Top to bottom, Rangers a model franchise
Daniels' guidance has club built to thrive in Majors and Minors
What the Angels never quite understood is that the American League axis had shifted, that their roadblocks were no longer just the Yankees and the Red Sox. Hey, 2003-04 isn't coming back.
About a year after former general manager Tony Reagins confided that he had a pretty good idea that when he traded Mike Napoli to Toronto that the Blue Jays would likely flip him to Texas, he and about 10 other Angels employees lost their jobs because they couldn't see that the Texas Rangers have become an equal power to the Sunday Night Baseball soap regulars of Yankee Stadium and Fenway Park.
It's not simply that the Rangers have won the last two American League pennants, or that in the regular season they were a game back of the Yankees for the best record in the AL, or that they were second to New York in run differential. It is how they have built and developed the franchise that former owner Tom Hicks allowed to get so confused.
General manager Jon Daniels, assistant GM Thad Levine, senior director of player personnel A.J. Preller et al have built from logistics and their strong beliefs in scouting. They traded for Josh Hamilton. They traded for Nelson Cruz and were fortunate to get him through waivers in 2008. They made the franchise-changing Mark Teixeira deal that brought them Elvis Andrus, Neftali Feliz, Matt Harrison and Jarrod Saltalamacchia. They traded Eric Gagne for David Murphy and prospect Engel Beltre, who was nearly part of a deal involving Matt Garza last winter. They beat other teams to Colby Lewis in Japan. Preller and the Rangers' Dominican scouts saw an outfielder in the Oakland system named Alexi Ogando and dreamed of him as a pitcher, took him in the Minor League phase of the December 2005 Rule 5 Draft, then because of immigration problems waited until he could get into the U.S. before the 2010 season -- and had themselves a dominant arm out of the bullpen who in 2011 became an All-Star starter.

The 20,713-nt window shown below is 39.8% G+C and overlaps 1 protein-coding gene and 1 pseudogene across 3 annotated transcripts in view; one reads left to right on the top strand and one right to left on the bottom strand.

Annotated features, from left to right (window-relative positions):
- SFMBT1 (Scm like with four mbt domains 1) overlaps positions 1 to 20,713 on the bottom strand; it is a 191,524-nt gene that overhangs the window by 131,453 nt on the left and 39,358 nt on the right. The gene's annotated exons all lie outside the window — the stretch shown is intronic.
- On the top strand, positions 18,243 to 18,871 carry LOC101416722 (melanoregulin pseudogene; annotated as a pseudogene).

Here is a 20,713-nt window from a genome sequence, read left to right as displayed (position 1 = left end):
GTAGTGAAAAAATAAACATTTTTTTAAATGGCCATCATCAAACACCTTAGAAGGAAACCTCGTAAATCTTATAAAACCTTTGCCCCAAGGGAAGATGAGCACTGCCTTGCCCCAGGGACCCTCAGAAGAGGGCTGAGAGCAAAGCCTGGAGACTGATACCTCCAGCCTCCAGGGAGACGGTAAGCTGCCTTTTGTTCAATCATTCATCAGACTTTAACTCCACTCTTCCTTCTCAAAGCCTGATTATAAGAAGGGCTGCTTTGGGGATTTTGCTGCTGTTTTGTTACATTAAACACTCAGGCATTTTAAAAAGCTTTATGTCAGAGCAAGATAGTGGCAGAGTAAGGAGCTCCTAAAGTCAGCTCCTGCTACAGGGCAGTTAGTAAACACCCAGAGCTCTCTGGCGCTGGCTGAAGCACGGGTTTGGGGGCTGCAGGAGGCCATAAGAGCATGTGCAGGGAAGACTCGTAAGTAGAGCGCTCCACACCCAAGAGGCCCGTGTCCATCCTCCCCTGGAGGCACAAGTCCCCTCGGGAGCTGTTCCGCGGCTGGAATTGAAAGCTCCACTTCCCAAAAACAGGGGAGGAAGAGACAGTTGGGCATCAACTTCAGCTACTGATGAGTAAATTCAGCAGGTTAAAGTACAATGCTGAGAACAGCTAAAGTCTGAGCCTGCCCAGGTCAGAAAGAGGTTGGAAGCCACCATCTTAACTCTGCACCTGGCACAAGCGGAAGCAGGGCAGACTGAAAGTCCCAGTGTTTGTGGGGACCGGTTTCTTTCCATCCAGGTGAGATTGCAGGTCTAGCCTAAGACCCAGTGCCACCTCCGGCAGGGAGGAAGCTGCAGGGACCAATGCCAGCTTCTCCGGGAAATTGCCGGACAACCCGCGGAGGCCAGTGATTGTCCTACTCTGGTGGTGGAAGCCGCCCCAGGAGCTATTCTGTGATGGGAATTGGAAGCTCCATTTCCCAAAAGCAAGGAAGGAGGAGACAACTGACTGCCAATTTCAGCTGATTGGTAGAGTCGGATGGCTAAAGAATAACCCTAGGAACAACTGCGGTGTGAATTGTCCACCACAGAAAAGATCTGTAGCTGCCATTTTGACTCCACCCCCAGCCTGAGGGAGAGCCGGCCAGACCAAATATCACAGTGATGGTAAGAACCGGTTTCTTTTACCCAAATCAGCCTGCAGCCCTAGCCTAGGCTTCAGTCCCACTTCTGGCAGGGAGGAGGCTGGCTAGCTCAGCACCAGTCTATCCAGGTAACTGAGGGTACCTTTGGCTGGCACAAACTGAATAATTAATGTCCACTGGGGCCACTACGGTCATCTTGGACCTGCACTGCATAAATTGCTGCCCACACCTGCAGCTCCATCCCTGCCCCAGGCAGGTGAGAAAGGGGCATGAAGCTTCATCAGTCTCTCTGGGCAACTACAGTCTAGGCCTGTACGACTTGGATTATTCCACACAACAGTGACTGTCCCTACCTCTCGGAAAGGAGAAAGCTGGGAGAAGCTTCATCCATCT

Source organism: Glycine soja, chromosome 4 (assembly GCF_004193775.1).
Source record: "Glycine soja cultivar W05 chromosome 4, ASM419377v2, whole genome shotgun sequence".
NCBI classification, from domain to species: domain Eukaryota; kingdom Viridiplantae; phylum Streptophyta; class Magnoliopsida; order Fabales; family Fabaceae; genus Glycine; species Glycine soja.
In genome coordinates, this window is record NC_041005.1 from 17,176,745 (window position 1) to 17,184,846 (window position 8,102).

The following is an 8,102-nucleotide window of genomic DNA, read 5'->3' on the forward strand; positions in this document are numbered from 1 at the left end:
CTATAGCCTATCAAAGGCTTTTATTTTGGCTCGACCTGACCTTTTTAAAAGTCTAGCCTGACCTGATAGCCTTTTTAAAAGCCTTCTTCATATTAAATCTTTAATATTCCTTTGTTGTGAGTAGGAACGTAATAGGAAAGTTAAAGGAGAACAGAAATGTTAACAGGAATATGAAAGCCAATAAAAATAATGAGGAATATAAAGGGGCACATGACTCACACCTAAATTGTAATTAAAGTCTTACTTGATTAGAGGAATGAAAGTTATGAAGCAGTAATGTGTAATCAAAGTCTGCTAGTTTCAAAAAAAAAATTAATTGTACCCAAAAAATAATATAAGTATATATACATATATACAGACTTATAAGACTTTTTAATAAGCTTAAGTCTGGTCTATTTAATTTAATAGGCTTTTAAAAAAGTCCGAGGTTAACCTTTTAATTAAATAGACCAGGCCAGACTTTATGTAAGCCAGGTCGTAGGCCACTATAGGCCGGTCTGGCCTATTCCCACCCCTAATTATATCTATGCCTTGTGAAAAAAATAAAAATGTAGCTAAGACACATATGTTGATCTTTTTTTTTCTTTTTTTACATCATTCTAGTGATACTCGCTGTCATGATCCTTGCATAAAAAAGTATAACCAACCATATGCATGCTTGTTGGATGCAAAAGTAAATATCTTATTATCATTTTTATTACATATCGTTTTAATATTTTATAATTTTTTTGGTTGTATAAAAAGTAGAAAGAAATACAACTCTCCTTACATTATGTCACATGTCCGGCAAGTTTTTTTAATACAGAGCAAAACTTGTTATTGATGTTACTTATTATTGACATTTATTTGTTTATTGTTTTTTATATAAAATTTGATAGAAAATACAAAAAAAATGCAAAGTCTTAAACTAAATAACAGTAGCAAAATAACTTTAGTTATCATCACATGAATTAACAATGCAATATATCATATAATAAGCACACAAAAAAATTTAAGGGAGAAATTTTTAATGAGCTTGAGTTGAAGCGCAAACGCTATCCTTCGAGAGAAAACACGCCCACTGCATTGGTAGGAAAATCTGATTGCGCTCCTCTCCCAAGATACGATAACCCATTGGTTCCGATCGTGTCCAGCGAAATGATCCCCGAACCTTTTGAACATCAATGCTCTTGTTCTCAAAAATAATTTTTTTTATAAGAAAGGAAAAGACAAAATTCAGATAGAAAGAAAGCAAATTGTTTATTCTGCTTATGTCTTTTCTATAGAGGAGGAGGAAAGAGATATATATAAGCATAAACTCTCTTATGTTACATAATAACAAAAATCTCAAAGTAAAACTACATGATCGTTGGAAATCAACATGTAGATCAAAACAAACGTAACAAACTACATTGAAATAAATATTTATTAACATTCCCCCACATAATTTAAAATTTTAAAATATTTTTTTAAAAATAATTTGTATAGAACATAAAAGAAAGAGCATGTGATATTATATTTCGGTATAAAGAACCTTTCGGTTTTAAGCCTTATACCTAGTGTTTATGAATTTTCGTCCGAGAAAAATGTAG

They knew that they had enough in their system in 2010 to trade for Cliff Lee, win the pennant and make the World Series for the first time in franchise history. When Lee left, they had enough in the farm system to nearly get Garza, but when that didn't work, they signed Adrian Beltre -- which gave them the best defensive left side in the game, a perfect complement to three left-handed starters (as Derek Holland showed in this World Series) -- and had enough bullpen depth to be able to trade Frankie Fransisco for Napoli. Then, when it was evident that they needed bullpen help at the non-waiver Trade Deadline, they had two top pitching prospects (Joe Wieland and Rob Erlin) to trade to San Diego for Mike Adams and the depth to trade Chris Davis and Tommy Hunter to Baltimore for Koji Uehara. In case you didn't notice, before his World Series heroics, Napoli batted .383 in the second half of this season (second to Miguel Cabrera's .385 mark) and led the Major Leagues in on-base plus slugging percentage.